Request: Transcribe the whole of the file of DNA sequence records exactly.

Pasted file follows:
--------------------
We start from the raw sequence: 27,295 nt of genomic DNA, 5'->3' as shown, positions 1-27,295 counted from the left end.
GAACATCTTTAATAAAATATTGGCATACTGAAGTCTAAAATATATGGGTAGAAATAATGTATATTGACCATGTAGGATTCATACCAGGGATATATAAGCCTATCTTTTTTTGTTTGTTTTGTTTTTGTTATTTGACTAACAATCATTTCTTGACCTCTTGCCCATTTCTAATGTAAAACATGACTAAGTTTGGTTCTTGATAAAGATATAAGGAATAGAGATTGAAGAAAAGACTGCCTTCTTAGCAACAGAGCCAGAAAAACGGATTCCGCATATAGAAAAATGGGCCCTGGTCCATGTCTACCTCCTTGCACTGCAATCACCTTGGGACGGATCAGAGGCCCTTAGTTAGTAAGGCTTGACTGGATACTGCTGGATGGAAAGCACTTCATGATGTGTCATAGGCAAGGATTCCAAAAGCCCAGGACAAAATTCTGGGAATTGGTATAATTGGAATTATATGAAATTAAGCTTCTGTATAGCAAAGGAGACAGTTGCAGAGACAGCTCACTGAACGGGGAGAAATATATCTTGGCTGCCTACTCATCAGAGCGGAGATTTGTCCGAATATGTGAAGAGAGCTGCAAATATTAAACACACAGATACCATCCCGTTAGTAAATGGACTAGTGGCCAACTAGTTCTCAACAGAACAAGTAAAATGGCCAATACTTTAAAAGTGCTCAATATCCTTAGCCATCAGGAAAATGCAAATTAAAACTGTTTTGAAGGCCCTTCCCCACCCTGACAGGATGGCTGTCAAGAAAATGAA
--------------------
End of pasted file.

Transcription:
We start from the raw sequence: 27,295 nt of genomic DNA, 5'->3' as shown, positions 1-27,295 counted from the left end.
GAACATCTTTAATAAAATATTGGCATACTGAAGTCTAAAATATATGGGTAGAAATAATGTATATTGACCATGTAGGATTCATACCAGGGATATATAAGCCTATCTTTTTTTGTTTGTTTTGTTTTTGTTATTTGACTAACAATCATTTCTTGACCTCTTGCCCATTTCTAATGTAAAACATGACTAAGTTTGGTTCTTGATAAAGATATAAGGAATAGAGATTGAAGAAAAGACTGCCTTCTTAGCAACAGAGCCAGAAAAACGGATTCCGCATATAGAAAAATGGGCCCTGGTCCATGTCTACCTCCTTGCACTGCAATCACCTTGGGACGGATCAGAGGCCCTTAGTTAGTAAGGCTTGACTGGATACTGCTGGATGGAAAGCACTTCATGATGTGTCATAGGCAAGGATTCCAAAAGCCCAGGACAAAATTCTGGGAATTGGTATAATTGGAATTATATGAAATTAAGCTTCTGTATAGCAAAGGAGACAGTTGCAGAGACAGCTCACTGAACGGGGAGAAATATATCTTGGCTGCCTACTCATCAGAGCGGAGATTTGTCCGAATATGTGAAGAGAGCTGCAAATATTAAACACACAGATACCATCCCGTTAGTAAATGGACTAGTGGCCAACTAGTTCTCAACAGAACAAGTAAAATGGCCAATACTTTAAAAGTGCTCAATATCCTTAGCCATCAGGAAAATGCAAATTAAAACTGTTTTGAAGGCCCTTCCCCACCCTGACAGGATGGCTGTCAAGAAAATGAA